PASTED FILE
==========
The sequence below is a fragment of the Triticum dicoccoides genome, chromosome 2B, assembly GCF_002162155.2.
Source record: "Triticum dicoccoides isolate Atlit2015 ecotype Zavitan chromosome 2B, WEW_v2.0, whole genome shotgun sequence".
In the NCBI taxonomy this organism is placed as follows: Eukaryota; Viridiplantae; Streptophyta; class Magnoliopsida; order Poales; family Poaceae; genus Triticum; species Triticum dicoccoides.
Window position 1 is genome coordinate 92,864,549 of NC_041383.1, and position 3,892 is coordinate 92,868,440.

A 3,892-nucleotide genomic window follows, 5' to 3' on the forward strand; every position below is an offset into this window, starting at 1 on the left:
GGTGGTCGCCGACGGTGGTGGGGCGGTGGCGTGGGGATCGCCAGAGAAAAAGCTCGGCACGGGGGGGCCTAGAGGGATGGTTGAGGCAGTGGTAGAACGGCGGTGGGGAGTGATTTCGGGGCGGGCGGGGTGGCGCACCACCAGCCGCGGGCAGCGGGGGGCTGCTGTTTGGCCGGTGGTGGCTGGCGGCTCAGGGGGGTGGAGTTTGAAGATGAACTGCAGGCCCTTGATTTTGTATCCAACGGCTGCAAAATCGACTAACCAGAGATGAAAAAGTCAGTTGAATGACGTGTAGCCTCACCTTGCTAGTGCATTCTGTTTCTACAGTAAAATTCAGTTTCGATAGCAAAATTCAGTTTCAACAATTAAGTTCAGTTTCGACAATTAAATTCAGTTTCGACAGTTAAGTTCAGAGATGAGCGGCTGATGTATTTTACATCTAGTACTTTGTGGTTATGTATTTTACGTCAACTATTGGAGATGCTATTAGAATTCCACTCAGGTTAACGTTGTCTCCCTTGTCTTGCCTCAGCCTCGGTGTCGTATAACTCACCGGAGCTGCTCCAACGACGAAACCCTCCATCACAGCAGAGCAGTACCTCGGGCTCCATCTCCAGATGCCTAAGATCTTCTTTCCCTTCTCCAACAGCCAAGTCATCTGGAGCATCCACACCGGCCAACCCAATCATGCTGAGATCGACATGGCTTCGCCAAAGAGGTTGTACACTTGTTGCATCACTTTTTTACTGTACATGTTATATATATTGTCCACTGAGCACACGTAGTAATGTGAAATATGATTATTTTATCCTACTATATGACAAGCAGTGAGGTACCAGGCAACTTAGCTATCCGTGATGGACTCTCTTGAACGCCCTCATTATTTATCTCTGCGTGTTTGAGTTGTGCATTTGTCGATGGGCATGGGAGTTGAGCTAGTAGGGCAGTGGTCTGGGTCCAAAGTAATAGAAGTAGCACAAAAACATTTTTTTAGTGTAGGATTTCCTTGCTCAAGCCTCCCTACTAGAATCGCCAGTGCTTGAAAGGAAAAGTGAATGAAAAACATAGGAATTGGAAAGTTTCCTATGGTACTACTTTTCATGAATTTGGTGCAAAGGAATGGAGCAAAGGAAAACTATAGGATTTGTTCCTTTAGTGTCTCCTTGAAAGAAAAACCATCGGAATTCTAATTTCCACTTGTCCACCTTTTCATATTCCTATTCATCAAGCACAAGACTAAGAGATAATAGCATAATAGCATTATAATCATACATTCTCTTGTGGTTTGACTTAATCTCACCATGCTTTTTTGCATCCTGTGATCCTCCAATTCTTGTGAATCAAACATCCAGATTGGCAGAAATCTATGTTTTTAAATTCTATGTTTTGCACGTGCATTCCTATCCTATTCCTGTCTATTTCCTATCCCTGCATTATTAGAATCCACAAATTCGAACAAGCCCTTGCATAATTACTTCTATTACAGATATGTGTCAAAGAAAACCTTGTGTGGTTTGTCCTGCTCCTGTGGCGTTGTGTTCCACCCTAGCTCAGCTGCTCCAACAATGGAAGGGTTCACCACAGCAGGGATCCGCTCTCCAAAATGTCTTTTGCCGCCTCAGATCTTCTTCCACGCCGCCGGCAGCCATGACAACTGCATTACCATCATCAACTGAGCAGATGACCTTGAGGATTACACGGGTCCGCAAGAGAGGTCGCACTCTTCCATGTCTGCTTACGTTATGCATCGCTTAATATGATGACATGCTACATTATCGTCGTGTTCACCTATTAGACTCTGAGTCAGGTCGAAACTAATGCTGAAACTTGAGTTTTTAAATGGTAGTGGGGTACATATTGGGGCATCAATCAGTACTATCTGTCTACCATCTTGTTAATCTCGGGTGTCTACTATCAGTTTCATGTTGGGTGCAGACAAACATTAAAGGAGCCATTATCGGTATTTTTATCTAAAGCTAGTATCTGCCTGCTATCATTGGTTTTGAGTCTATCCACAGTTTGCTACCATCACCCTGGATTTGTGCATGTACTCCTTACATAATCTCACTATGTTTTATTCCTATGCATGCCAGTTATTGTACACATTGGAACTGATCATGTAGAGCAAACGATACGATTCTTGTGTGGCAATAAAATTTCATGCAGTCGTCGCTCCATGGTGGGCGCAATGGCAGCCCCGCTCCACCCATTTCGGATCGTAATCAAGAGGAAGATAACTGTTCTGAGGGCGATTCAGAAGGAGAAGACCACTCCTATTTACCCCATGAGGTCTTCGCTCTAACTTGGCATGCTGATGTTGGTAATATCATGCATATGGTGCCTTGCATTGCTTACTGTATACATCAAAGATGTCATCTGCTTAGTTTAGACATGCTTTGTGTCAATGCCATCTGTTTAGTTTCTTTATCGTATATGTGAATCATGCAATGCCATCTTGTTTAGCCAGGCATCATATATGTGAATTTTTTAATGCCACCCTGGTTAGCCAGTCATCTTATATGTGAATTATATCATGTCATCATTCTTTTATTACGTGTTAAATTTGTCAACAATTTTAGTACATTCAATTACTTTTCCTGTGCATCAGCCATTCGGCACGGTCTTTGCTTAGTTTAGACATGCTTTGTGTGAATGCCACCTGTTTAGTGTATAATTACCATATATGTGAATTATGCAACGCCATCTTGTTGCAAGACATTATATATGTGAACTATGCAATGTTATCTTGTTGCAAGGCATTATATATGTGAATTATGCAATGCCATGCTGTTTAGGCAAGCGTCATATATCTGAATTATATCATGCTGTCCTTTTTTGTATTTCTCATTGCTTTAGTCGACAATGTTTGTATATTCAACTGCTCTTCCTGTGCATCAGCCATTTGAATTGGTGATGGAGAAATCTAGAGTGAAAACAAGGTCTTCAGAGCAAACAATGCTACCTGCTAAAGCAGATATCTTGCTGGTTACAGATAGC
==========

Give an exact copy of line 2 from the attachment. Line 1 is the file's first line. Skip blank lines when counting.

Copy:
Source record: "Triticum dicoccoides isolate Atlit2015 ecotype Zavitan chromosome 2B, WEW_v2.0, whole genome shotgun sequence".